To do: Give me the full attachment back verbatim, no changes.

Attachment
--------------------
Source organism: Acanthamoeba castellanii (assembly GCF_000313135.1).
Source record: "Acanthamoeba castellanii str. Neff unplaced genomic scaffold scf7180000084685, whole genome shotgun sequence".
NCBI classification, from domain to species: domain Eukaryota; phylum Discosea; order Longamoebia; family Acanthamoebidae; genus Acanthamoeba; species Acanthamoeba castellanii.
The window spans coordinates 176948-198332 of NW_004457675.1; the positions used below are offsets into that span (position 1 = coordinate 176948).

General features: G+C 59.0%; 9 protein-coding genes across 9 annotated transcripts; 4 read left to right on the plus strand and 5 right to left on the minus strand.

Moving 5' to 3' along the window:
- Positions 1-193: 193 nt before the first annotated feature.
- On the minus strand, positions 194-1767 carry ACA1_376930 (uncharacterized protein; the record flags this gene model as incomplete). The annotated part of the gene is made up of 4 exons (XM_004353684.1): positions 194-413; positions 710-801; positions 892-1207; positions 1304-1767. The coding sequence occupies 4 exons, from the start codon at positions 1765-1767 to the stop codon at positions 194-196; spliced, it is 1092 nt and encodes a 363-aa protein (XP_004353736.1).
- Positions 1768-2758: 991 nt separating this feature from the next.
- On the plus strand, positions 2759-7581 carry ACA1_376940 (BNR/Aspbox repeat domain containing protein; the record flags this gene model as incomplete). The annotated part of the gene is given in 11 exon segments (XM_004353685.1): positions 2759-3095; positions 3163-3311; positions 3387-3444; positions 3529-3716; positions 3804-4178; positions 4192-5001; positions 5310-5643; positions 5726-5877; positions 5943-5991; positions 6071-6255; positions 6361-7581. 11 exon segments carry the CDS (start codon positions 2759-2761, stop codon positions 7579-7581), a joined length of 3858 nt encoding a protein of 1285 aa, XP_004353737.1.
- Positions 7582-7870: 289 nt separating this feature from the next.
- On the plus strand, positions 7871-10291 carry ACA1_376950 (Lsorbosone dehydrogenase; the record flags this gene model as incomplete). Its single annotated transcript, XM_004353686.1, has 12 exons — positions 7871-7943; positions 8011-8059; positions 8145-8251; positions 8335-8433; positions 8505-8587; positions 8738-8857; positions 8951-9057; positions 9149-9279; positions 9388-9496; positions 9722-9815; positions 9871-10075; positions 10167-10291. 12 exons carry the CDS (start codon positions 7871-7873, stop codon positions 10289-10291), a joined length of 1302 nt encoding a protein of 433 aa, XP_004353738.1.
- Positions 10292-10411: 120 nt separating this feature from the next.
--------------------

Source organism: Acanthamoeba castellanii (assembly GCF_000313135.1).
Source record: "Acanthamoeba castellanii str. Neff unplaced genomic scaffold scf7180000084685, whole genome shotgun sequence".
NCBI classification, from domain to species: domain Eukaryota; phylum Discosea; order Longamoebia; family Acanthamoebidae; genus Acanthamoeba; species Acanthamoeba castellanii.
The window spans coordinates 176948-198332 of NW_004457675.1; the positions used below are offsets into that span (position 1 = coordinate 176948).

General features: G+C 59.0%; 9 protein-coding genes across 9 annotated transcripts; 4 read left to right on the plus strand and 5 right to left on the minus strand.

Moving 5' to 3' along the window:
- Positions 1-193: 193 nt before the first annotated feature.
- On the minus strand, positions 194-1767 carry ACA1_376930 (uncharacterized protein; the record flags this gene model as incomplete). The annotated part of the gene is made up of 4 exons (XM_004353684.1): positions 194-413; positions 710-801; positions 892-1207; positions 1304-1767. The coding sequence occupies 4 exons, from the start codon at positions 1765-1767 to the stop codon at positions 194-196; spliced, it is 1092 nt and encodes a 363-aa protein (XP_004353736.1).
- Positions 1768-2758: 991 nt separating this feature from the next.
- On the plus strand, positions 2759-7581 carry ACA1_376940 (BNR/Aspbox repeat domain containing protein; the record flags this gene model as incomplete). The annotated part of the gene is given in 11 exon segments (XM_004353685.1): positions 2759-3095; positions 3163-3311; positions 3387-3444; positions 3529-3716; positions 3804-4178; positions 4192-5001; positions 5310-5643; positions 5726-5877; positions 5943-5991; positions 6071-6255; positions 6361-7581. 11 exon segments carry the CDS (start codon positions 2759-2761, stop codon positions 7579-7581), a joined length of 3858 nt encoding a protein of 1285 aa, XP_004353737.1.
- Positions 7582-7870: 289 nt separating this feature from the next.
- On the plus strand, positions 7871-10291 carry ACA1_376950 (Lsorbosone dehydrogenase; the record flags this gene model as incomplete). Its single annotated transcript, XM_004353686.1, has 12 exons — positions 7871-7943; positions 8011-8059; positions 8145-8251; positions 8335-8433; positions 8505-8587; positions 8738-8857; positions 8951-9057; positions 9149-9279; positions 9388-9496; positions 9722-9815; positions 9871-10075; positions 10167-10291. 12 exons carry the CDS (start codon positions 7871-7873, stop codon positions 10289-10291), a joined length of 1302 nt encoding a protein of 433 aa, XP_004353738.1.
- Positions 10292-10411: 120 nt separating this feature from the next.